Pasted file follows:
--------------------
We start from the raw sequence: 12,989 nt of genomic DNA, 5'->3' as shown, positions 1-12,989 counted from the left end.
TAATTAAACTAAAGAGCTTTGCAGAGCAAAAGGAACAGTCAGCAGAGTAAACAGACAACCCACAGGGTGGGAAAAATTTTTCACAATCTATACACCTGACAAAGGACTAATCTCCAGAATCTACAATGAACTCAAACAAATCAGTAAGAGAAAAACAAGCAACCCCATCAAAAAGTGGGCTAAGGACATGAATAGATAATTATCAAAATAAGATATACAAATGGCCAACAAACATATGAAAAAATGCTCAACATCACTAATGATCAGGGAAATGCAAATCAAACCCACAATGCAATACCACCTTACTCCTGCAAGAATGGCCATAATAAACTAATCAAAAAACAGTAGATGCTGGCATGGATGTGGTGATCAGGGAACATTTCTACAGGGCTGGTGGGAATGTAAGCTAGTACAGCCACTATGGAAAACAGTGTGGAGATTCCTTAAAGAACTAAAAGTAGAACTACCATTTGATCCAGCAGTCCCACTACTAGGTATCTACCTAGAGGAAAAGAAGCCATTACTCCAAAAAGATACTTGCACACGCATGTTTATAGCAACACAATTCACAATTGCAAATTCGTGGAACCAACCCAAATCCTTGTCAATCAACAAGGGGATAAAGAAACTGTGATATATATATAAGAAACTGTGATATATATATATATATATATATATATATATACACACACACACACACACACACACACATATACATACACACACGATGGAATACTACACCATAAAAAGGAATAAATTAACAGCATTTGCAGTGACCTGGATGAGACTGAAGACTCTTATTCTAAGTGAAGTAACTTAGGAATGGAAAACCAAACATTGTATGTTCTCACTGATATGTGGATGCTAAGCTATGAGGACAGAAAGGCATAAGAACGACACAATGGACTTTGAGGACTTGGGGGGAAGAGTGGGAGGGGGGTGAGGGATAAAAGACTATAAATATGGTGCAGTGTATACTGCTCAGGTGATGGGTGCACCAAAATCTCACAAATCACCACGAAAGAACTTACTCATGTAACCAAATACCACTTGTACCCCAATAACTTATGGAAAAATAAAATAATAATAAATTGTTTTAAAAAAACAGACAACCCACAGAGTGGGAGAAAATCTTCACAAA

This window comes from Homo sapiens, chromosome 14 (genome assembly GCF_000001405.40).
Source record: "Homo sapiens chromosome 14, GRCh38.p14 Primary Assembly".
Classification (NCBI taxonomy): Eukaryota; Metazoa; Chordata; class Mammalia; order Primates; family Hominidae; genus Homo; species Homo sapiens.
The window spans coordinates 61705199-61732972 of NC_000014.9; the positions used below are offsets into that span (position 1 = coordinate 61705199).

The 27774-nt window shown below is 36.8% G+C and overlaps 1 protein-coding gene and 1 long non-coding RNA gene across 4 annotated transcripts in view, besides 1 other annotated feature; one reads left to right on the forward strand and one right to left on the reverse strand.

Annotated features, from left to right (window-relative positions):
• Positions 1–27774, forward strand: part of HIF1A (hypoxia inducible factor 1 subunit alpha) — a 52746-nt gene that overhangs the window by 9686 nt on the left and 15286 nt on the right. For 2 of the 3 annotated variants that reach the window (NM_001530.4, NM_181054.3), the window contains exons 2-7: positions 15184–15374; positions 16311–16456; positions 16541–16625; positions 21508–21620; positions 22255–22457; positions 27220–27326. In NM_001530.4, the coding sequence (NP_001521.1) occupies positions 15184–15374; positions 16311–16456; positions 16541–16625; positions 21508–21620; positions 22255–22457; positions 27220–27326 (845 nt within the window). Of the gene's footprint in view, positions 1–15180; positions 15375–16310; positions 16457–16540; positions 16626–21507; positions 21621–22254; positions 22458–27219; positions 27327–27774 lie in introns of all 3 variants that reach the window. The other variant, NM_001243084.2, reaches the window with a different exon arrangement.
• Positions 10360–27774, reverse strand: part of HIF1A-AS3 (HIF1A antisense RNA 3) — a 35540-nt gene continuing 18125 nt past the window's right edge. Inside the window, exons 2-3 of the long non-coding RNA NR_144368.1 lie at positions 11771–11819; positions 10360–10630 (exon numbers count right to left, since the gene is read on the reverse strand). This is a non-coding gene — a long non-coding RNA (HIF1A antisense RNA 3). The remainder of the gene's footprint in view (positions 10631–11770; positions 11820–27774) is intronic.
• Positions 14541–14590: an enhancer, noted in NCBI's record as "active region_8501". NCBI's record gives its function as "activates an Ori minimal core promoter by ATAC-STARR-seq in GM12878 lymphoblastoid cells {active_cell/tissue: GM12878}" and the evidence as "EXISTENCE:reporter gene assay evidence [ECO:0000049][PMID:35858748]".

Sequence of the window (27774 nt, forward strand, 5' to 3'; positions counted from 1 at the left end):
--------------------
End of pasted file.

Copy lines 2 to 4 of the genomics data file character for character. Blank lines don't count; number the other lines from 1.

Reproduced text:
TAATTAAACTAAAGAGCTTTGCAGAGCAAAAGGAACAGTCAGCAGAGTAAACAGACAACCCACAGGGTGGGAAAAATTTTTCACAATCTATACACCTGACAAAGGACTAATCTCCAGAATCTACAATGAACTCAAACAAATCAGTAAGAGAAAAACAAGCAACCCCATCAAAAAGTGGGCTAAGGACATGAATAGATAATTATCAAAATAAGATATACAAATGGCCAACAAACATATGAAAAAATGCTCAACATCACTAATGATCAGGGAAATGCAAATCAAACCCACAATGCAATACCACCTTACTCCTGCAAGAATGGCCATAATAAACTAATCAAAAAACAGTAGATGCTGGCATGGATGTGGTGATCAGGGAACATTTCTACAGGGCTGGTGGGAATGTAAGCTAGTACAGCCACTATGGAAAACAGTGTGGAGATTCCTTAAAGAACTAAAAGTAGAACTACCATTTGATCCAGCAGTCCCACTACTAGGTATCTACCTAGAGGAAAAGAAGCCATTACTCCAAAAAGATACTTGCACACGCATGTTTATAGCAACACAATTCACAATTGCAAATTCGTGGAACCAACCCAAATCCTTGTCAATCAACAAGGGGATAAAGAAACTGTGATATATATATAAGAAACTGTGATATATATATATATATATATATATATATATACACACACACACACACACACACACACATATACATACACACACGATGGAATACTACACCATAAAAAGGAATAAATTAACAGCATTTGCAGTGACCTGGATGAGACTGAAGACTCTTATTCTAAGTGAAGTAACTTAGGAATGGAAAACCAAACATTGTATGTTCTCACTGATATGTGGATGCTAAGCTATGAGGACAGAAAGGCATAAGAACGACACAATGGACTTTGAGGACTTGGGGGGAAGAGTGGGAGGGGGGTGAGGGATAAAAGACTATAAATATGGTGCAGTGTATACTGCTCAGGTGATGGGTGCACCAAAATCTCACAAATCACCACGAAAGAACTTACTCATGTAACCAAATACCACTTGTACCCCAATAACTTATGGAAAAATAAAATAATAATAAATTGTTTTAAAAAAACAGACAACCCACAGAGTGGGAGAAAATCTTCACAAA

This window comes from Homo sapiens, chromosome 14 (genome assembly GCF_000001405.40).
Source record: "Homo sapiens chromosome 14, GRCh38.p14 Primary Assembly".